The rules governing advertisements for financial advisors haven’t been updated in decades and need to be modernized. But one regulator is worried that changes proposed by the Securities and Exchange Commission are too vague, setting up the agency for criticism.
In November, the SEC proposed substantial changes to the Investment Advisers Act of 1940 related to advisors and ads. The new rules would allow advisors to use testimonials (a practice currently illegal) as well as their performance and third-party ratings in advertisements, under certain conditions. The last time the rules were updated was 1961.
The regulator also plans to amend a separate rule pertaining to advisors and cash solicitations adopted in 1979.
SEC Commissioner Allison Herren Lee, a former enforcement attorney who filled a vacant commissioner’s seat in July of 2019, favors the changes. However, she is also concerned about a lack of specifics in the rules discussed during the Investment Adviser Association’s 2020 Compliance Conference on March 5.
Requirements of the proposed rules “rely too heavily on high-level principles,” according to Lee. A principles-based approach to rulemaking allows for some flexibility in interpretation but comes at a cost. In-house lawyers can find it difficult to translate broad legal restrictions into something clear enough that companies can use to make a decision.
“For the most part, they need yes or no answers, and, absent more substantive guidelines in the rule text, a risk-averse compliance professional may default to a conservative approach that unduly restricts the substance of an adviser’s advertisements,” Lee said.
In that case, the proposed changes might not solve one of the issues they are intended to. The current rules were written before the advent of the internet and interpretations differ greatly, Justin Barish, the vice president of Digital Marketing at Dynasty Financial Partners, told RIA Intel in November.
“If [new] rules are too broad or vague, we may end up circumscribing conduct that we would not intend to capture,” Lee said.
As examples, the commissioner identified two parts of the new rules she thought require more attention: The mandate that the presentation of an advisor’s performance be “fair and balanced” and that testimonials be “reasonably likely to cause an untrue or misleading inference to be drawn.” Those terms are not specifically defined in the new rules. “I think we can all agree that either type of presentation should be fair and balanced, but is that guideline alone enough information from the Commission for you to apply that standard on a daily basis?” Lee asked.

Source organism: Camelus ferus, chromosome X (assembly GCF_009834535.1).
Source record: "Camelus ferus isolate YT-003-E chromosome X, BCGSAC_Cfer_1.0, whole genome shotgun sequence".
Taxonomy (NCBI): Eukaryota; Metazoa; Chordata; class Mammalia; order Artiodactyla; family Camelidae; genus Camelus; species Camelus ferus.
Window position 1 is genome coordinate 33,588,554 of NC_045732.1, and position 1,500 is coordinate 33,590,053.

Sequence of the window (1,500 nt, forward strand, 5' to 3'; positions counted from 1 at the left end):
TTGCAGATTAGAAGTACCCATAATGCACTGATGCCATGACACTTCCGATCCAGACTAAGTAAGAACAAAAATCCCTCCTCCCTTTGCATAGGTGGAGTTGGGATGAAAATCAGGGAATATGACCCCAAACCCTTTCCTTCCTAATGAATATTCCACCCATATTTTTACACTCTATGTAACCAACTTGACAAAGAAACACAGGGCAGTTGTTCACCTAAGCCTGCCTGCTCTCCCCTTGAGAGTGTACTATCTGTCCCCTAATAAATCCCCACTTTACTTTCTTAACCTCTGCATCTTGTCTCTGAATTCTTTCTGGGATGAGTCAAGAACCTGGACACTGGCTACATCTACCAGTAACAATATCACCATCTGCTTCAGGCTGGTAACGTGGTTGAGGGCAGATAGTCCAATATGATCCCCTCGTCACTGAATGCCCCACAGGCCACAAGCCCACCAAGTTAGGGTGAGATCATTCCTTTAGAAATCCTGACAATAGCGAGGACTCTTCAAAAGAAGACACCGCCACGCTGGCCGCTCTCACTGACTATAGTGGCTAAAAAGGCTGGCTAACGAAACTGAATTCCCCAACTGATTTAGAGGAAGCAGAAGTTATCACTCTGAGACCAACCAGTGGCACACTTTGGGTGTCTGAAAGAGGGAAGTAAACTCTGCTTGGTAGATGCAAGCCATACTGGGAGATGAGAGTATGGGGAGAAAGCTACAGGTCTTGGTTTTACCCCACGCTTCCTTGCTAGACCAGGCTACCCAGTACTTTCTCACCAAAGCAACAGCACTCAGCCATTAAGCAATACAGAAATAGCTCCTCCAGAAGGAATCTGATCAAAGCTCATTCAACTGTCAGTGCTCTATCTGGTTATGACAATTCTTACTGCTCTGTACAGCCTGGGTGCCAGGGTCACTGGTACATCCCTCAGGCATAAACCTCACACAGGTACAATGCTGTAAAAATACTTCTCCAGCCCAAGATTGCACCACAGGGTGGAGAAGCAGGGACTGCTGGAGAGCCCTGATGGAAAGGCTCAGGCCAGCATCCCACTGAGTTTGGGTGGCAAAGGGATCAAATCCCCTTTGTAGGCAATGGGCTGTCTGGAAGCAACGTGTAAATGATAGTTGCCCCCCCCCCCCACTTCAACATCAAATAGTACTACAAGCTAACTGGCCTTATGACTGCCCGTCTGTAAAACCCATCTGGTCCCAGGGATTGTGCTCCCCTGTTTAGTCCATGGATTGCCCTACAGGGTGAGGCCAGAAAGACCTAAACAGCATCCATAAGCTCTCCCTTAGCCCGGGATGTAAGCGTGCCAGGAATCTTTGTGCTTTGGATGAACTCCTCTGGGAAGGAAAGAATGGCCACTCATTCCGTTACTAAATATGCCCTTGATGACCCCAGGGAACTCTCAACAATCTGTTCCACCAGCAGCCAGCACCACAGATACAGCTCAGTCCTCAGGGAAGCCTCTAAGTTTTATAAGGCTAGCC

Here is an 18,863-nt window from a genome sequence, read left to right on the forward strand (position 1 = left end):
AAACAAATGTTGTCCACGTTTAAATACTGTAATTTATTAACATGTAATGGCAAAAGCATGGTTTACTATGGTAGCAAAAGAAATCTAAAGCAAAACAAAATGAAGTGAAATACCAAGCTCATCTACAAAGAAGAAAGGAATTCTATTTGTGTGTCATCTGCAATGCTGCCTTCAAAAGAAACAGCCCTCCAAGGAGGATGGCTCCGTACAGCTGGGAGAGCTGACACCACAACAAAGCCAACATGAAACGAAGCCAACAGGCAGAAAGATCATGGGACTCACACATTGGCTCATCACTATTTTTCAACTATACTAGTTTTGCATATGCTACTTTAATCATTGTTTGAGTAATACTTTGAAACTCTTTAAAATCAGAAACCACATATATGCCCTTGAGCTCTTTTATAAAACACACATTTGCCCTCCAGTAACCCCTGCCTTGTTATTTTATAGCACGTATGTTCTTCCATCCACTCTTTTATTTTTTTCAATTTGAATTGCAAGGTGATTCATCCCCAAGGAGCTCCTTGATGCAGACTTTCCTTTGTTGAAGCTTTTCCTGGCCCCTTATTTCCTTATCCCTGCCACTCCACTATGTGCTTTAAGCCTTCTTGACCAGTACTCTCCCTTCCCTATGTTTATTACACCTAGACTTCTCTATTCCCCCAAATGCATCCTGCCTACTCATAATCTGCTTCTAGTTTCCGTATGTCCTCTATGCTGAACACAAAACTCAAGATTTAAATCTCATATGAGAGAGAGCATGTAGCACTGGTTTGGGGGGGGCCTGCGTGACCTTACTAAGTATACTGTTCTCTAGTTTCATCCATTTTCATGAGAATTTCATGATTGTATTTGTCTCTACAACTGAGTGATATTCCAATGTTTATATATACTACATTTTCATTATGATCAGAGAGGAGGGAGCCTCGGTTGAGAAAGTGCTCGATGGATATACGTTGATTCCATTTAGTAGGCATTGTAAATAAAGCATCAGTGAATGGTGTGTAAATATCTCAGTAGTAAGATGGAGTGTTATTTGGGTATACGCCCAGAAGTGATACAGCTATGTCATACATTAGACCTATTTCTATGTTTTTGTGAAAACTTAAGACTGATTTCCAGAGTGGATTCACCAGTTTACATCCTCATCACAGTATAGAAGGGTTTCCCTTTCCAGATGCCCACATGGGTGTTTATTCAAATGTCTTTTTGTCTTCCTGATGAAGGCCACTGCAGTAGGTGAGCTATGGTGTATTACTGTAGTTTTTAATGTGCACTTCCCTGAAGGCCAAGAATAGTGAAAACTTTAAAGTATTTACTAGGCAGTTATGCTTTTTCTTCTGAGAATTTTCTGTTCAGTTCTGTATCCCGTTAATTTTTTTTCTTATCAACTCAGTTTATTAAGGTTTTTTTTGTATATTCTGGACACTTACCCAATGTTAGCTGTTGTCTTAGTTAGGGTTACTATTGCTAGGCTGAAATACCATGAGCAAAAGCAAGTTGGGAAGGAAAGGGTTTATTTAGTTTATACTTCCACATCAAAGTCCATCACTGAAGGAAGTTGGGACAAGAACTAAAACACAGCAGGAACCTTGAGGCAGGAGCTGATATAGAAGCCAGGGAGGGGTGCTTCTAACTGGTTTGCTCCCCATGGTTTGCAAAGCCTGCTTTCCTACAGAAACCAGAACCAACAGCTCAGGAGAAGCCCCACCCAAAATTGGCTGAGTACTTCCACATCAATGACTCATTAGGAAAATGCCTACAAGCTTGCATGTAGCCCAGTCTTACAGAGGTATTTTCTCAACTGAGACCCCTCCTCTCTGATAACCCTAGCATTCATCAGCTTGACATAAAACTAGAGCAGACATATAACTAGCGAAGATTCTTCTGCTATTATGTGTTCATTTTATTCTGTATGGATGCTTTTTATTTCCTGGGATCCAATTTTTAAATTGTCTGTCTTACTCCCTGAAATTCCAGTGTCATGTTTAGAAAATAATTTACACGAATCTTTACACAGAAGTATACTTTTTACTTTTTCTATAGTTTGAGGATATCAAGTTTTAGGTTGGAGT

Retrofitting the SEC’s rules for the 21st century while failing to construct them in a way that meaningfully helps those impacted will open the agency to criticism.
“I know there are concerns expressed by many about what is often referred to as ‘regulation by enforcement.’ If the rule’s requirements are too vague, how can the Commission ensure compliance without raising those sorts of concerns?”
In her speech, the commissioner encouraged more debate and additional input from investors and small investment advisors through a questionnaire. The hope is that questionnaires specific to investors and advisors will elicit more and better responses relative to open comment periods during rulemaking. Lee also said she supported the same strategy for other rules.
If the rules become reality, the prospect of RIAs using third-party ratings and reviews in ads could upend the internet as advisors know it. Google and other search engines prize the data from online ratings and reviews and use that to help rank businesses in their search results. An influx of those could mean that the wealth managers appearing in searches today might not in the future.